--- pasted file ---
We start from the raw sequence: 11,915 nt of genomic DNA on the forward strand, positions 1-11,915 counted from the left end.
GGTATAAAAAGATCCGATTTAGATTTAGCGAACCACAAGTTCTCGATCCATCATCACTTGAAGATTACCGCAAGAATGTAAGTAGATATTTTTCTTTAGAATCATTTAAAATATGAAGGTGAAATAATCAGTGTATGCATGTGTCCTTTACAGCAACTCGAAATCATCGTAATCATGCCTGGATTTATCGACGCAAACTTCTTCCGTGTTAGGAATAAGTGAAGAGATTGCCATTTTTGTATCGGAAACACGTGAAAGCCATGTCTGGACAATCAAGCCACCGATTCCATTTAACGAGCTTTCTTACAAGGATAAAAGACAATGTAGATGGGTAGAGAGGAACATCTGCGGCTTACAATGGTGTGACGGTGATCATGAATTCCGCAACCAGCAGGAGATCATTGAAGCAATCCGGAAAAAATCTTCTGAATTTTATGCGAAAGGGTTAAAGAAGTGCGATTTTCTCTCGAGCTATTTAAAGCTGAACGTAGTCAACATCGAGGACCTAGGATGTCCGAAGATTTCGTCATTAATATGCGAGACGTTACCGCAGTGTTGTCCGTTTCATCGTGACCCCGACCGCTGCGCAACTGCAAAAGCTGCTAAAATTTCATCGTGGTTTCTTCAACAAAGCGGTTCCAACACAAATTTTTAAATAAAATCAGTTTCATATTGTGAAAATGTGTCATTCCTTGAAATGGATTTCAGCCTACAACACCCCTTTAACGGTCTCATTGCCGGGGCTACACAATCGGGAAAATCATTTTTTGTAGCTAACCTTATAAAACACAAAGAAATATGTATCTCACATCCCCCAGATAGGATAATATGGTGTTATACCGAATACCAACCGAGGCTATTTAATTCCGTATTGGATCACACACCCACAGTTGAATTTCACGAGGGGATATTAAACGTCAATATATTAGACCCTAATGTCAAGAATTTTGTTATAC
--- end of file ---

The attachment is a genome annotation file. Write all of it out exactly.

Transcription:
We start from the raw sequence: 11,915 nt of genomic DNA on the forward strand, positions 1-11,915 counted from the left end.
GGTATAAAAAGATCCGATTTAGATTTAGCGAACCACAAGTTCTCGATCCATCATCACTTGAAGATTACCGCAAGAATGTAAGTAGATATTTTTCTTTAGAATCATTTAAAATATGAAGGTGAAATAATCAGTGTATGCATGTGTCCTTTACAGCAACTCGAAATCATCGTAATCATGCCTGGATTTATCGACGCAAACTTCTTCCGTGTTAGGAATAAGTGAAGAGATTGCCATTTTTGTATCGGAAACACGTGAAAGCCATGTCTGGACAATCAAGCCACCGATTCCATTTAACGAGCTTTCTTACAAGGATAAAAGACAATGTAGATGGGTAGAGAGGAACATCTGCGGCTTACAATGGTGTGACGGTGATCATGAATTCCGCAACCAGCAGGAGATCATTGAAGCAATCCGGAAAAAATCTTCTGAATTTTATGCGAAAGGGTTAAAGAAGTGCGATTTTCTCTCGAGCTATTTAAAGCTGAACGTAGTCAACATCGAGGACCTAGGATGTCCGAAGATTTCGTCATTAATATGCGAGACGTTACCGCAGTGTTGTCCGTTTCATCGTGACCCCGACCGCTGCGCAACTGCAAAAGCTGCTAAAATTTCATCGTGGTTTCTTCAACAAAGCGGTTCCAACACAAATTTTTAAATAAAATCAGTTTCATATTGTGAAAATGTGTCATTCCTTGAAATGGATTTCAGCCTACAACACCCCTTTAACGGTCTCATTGCCGGGGCTACACAATCGGGAAAATCATTTTTTGTAGCTAACCTTATAAAACACAAAGAAATATGTATCTCACATCCCCCAGATAGGATAATATGGTGTTATACCGAATACCAACCGAGGCTATTTAATTCCGTATTGGATCACACACCCACAGTTGAATTTCACGAGGGGATATTAAACGTCAATATATTAGACCCTAATGTCAAGAATTTTGTTATAC